We started  to learn together at around 6 in the evening and continued till 10:30 in the night.  Jojo would sleep late and get up only by 12 the next morning. As a result he was fresh and energetic in the evening to sit through with me. I could not teach him between 9-5 because of my college schedule and this seemed the only possible alternative. 
The changes were very noticeable. The changes were not only in his awareness about himself and his world, they were also about his choices, his opinions, his sensory issues, his emotions and his responses.  I started preparing or purchasing or downloading his flash cards and worksheets wherever I was: at home, in college, in a shop….  I prepared and printed my own books and workbooks sourcing them and culling them from various sites and spiral binding them. And all of it was worth. They reaped rich dividends. 
Jojo improved tremendously. He vocabulary increased manifold. He could express everything he wanted. And he opened his world to me. His world was extremely visual and layered. It was mind blowing. Slowly I realized that he knew so much ; much more than what we assumed. His only problem was others didn’t know his preferred language. And obviously I couldn’t expect the world to learn it too! So Jojo had to learn our language to express his feelings, to communicate his desires, to interact with people he loved, to make others know that he knows it all. 
Since the very beginning I had introduced my son to movies. My first purchase for him was the Disney animated classic :The Jungle Book. Jojo enjoyed it a lot. He was hooked to the TV screen seeing the antics of Mowgli and his friends. Post that I have bought a thousand DVDs I guess : all the Disney classics, the marvel superheroes, the mythology blockbusters, etc. The list is endless. We shifted from Hindi versions to English on his request.  He literally enjoyed seeing them, watched them repeatedly and made me worry as to whether it was just another stim. But slowly I realized that he could understand them partly and it wasn’t completely meaningless. These movies increased his awareness about the world : be it history, geography, science, civics, art, culture, food, festivals, and off course language.  The next turning point came in recently when I bought a new TV : a bigger flat screen exclusively for Jojo. I installed it in his room.   And then the magic happened. It was not overnight. It was gradual but unmistakable. Jojo started speaking full sentences, even paragraphs, meaningful ones… He started asking questions, also answering them. He started understanding others. He started articulating his thoughts very beautifully. His expression became refined. He showed his emotions well. He started emoting what he spoke. He had the correct pauses, the correct punctuation and it was all so magical ( just like Disney’s tagline : Movies, Magic and more !)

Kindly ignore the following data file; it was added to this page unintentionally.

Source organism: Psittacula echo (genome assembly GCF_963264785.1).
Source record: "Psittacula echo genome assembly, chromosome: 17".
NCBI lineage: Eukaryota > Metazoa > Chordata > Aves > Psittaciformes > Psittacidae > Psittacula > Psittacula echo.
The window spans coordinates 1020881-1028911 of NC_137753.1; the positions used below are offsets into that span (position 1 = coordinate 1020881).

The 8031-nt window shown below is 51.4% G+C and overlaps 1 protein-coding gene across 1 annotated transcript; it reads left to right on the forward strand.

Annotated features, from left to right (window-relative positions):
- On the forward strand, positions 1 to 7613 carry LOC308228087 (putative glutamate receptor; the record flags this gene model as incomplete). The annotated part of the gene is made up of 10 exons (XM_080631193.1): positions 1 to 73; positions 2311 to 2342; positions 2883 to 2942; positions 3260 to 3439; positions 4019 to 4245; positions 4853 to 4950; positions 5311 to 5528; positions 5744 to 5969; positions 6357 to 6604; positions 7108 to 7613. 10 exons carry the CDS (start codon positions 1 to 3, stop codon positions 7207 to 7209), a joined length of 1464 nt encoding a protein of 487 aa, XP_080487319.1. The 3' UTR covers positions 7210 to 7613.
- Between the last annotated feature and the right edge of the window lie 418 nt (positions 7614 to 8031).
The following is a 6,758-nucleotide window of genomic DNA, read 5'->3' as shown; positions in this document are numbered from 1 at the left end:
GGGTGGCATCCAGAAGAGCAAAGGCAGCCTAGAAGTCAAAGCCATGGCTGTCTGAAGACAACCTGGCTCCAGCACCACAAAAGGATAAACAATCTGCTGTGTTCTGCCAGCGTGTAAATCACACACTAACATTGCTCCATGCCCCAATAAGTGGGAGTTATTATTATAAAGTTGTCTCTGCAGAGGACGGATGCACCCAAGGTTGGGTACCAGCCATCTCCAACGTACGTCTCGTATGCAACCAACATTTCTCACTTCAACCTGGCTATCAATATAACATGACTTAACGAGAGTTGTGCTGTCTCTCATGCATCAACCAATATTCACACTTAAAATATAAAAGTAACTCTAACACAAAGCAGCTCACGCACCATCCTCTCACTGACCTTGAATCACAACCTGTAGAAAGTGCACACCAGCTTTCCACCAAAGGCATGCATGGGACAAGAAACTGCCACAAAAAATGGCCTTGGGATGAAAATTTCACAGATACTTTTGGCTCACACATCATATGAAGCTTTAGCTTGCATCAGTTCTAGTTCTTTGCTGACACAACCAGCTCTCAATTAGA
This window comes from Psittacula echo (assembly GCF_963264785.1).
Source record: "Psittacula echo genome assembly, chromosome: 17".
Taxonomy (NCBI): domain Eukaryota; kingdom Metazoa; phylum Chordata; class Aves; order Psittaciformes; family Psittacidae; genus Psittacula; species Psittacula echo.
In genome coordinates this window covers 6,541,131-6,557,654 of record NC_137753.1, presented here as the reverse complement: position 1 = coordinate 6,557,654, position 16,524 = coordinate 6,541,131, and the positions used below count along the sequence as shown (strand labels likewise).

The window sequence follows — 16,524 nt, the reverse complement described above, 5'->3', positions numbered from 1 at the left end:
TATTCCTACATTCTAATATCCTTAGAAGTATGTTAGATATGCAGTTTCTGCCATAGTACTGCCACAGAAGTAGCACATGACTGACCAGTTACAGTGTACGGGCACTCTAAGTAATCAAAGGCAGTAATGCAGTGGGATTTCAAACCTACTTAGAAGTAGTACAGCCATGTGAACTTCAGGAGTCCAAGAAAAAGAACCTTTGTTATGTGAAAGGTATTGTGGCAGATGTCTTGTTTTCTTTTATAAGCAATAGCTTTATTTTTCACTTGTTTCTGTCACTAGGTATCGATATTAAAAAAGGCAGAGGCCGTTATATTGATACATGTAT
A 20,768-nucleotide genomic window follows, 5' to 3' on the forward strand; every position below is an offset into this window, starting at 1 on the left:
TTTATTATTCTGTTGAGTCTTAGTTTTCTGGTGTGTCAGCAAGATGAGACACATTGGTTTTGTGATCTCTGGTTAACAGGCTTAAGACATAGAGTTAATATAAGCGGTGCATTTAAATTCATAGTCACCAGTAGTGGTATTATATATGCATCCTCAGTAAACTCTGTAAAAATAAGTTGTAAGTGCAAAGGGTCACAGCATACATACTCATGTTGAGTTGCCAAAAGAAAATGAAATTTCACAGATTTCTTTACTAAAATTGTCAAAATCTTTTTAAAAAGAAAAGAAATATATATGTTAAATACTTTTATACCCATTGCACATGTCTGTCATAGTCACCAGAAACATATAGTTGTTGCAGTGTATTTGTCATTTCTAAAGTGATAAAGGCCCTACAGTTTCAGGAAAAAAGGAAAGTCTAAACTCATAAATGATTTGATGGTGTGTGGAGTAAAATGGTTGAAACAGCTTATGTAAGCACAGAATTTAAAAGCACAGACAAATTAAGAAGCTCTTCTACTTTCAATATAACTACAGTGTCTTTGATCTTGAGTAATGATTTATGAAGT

What had actually happened was that the big flat screen displayed  the English subtitles of each movie clearly and while watching these movies Jojo paused at the end of each sentence and repeated those lines by reading them again replete with the correct expressions. The phonics helped him to read. The dialogues helped him to pronounce. The cinematic scenes provide him the social situations. And he started generalizing it slowly. And the best part was that all of this happened without my intervention. When we were busy with odd jobs and thought that Jojo was just wiling away his time sitting before the TV he was actually learning, slowly and silently.  I chanced upon this magical development one fine day when I asked him to read  few lines from a ladybird series and my son smooth sailed through it in a jiffy. It literally caught me off guard but I soon deciphered who his super smart teacher was and my joy knew no bounds. Movies have been the real game-changer in my son’s life.